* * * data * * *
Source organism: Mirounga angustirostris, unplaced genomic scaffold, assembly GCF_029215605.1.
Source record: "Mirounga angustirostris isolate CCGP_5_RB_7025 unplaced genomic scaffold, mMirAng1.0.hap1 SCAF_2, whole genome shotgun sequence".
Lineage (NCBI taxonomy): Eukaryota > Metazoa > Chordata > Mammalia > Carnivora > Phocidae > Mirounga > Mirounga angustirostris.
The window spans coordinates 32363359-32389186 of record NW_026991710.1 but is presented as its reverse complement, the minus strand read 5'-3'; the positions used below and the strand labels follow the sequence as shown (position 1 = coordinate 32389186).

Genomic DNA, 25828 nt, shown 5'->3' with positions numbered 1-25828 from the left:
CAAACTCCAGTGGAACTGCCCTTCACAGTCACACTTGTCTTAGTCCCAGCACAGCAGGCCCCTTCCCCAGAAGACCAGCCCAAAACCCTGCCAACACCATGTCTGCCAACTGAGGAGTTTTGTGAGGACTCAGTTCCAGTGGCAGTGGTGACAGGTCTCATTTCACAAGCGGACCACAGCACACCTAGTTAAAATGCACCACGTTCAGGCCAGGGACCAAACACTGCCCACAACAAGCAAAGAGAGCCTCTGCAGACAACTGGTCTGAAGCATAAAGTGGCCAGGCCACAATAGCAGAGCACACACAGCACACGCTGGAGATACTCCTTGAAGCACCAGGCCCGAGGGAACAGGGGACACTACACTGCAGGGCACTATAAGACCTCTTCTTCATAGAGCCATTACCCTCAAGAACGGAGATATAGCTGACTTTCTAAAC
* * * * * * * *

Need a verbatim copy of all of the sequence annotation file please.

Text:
Source organism: Mirounga angustirostris, unplaced genomic scaffold, assembly GCF_029215605.1.
Source record: "Mirounga angustirostris isolate CCGP_5_RB_7025 unplaced genomic scaffold, mMirAng1.0.hap1 SCAF_2, whole genome shotgun sequence".
Lineage (NCBI taxonomy): Eukaryota > Metazoa > Chordata > Mammalia > Carnivora > Phocidae > Mirounga > Mirounga angustirostris.
The window spans coordinates 32363359-32389186 of record NW_026991710.1 but is presented as its reverse complement, the minus strand read 5'-3'; the positions used below and the strand labels follow the sequence as shown (position 1 = coordinate 32389186).

Genomic DNA, 25828 nt, shown 5'->3' with positions numbered 1-25828 from the left:
CAAACTCCAGTGGAACTGCCCTTCACAGTCACACTTGTCTTAGTCCCAGCACAGCAGGCCCCTTCCCCAGAAGACCAGCCCAAAACCCTGCCAACACCATGTCTGCCAACTGAGGAGTTTTGTGAGGACTCAGTTCCAGTGGCAGTGGTGACAGGTCTCATTTCACAAGCGGACCACAGCACACCTAGTTAAAATGCACCACGTTCAGGCCAGGGACCAAACACTGCCCACAACAAGCAAAGAGAGCCTCTGCAGACAACTGGTCTGAAGCATAAAGTGGCCAGGCCACAATAGCAGAGCACACACAGCACACGCTGGAGATACTCCTTGAAGCACCAGGCCCGAGGGAACAGGGGACACTACACTGCAGGGCACTATAAGACCTCTTCTTCATAGAGCCATTACCCTCAAGAACGGAGATATAGCTGACTTTCTAAAC